“(a) Findings.—The Congress finds and declares that—
the Alaska Natives Commission adopted certain recommendations raising important policy questions which are unresolved in Alaska and which require further study and review before Congress considers legislation to implement solutions to address these recommendations; and
the Alaska Federation of Natives is the representative body of statewide Alaska Native interests best suited to further investigate and report to Congress with proposals to implement the recommendations of the Alaska Natives Commission.
of Health and Human Services shall make a grant to the Alaska Federation of Natives to conduct the study and submit the report required by this section. Such grant may only be made if the Alaska Federation of Natives agrees to abide by the requirements of this section.
“(c) Study.—Pursuant to subsection (b), the Alaska Federation of Natives shall—
examine the recommendations of the Alaska Natives Commission;
examine initiatives in the United States, Canada, and elsewhere for successful ways that issues similar to the issues addressed by the Alaska Natives Commission have been addressed;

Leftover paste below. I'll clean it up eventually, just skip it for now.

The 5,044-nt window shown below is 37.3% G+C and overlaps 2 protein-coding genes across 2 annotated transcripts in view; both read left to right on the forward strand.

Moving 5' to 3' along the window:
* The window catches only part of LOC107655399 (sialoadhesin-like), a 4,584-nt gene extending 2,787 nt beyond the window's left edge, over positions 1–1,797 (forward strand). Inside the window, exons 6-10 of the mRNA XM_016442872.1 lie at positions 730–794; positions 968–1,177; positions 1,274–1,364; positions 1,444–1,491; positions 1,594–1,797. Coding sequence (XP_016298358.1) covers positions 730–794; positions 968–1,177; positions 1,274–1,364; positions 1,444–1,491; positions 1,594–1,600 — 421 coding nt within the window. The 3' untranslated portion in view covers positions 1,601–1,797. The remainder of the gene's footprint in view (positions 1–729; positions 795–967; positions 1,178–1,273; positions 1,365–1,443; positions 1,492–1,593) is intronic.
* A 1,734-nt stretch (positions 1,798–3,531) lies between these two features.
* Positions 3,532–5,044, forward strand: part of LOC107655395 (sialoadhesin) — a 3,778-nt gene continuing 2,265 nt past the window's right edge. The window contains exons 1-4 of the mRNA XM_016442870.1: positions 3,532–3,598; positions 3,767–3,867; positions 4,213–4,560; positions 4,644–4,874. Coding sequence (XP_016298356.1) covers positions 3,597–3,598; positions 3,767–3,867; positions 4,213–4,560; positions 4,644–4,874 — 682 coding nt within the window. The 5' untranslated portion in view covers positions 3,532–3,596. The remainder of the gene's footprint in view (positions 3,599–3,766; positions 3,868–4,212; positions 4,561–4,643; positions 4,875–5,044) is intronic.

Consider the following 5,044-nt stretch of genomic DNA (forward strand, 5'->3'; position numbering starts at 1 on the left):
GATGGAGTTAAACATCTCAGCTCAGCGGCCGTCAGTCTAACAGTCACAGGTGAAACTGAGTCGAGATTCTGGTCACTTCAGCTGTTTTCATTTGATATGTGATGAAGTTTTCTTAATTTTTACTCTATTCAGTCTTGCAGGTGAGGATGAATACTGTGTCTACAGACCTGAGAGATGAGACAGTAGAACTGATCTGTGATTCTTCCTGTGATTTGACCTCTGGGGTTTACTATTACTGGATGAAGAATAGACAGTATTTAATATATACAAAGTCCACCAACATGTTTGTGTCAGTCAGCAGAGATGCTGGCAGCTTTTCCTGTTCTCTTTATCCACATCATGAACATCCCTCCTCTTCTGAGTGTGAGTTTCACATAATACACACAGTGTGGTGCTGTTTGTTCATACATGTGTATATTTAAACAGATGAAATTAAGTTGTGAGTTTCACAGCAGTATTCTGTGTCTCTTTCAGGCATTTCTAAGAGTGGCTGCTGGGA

conduct hearings within the Alaska Native community on further ways in which the Commission’s recommendations might be implemented; and
recommend enactment of specific provisions of law and other actions the Congress should take to implement such recommendations.
“(d) Consideration of Local Control.—
In developing its recommendations pursuant to subsection (c)(4), the Alaska Federation of Natives shall give specific attention to the ways in which the recommendations may be achieved at the local level with maximum local control of the implementation of the recommendations.
Not later than 12 months after the date on which the grant is made under subsection (b), the Alaska Federation of Natives shall submit a report on the study conducted under this section, together with the recommendations developed pursuant to subsection (c)(4), to the President and the Congress and to the Governor and legislature of the State of Alaska. In addition, the Alaska Federation of Natives shall make the report available to Alaska Native villages and organizations and to the general public.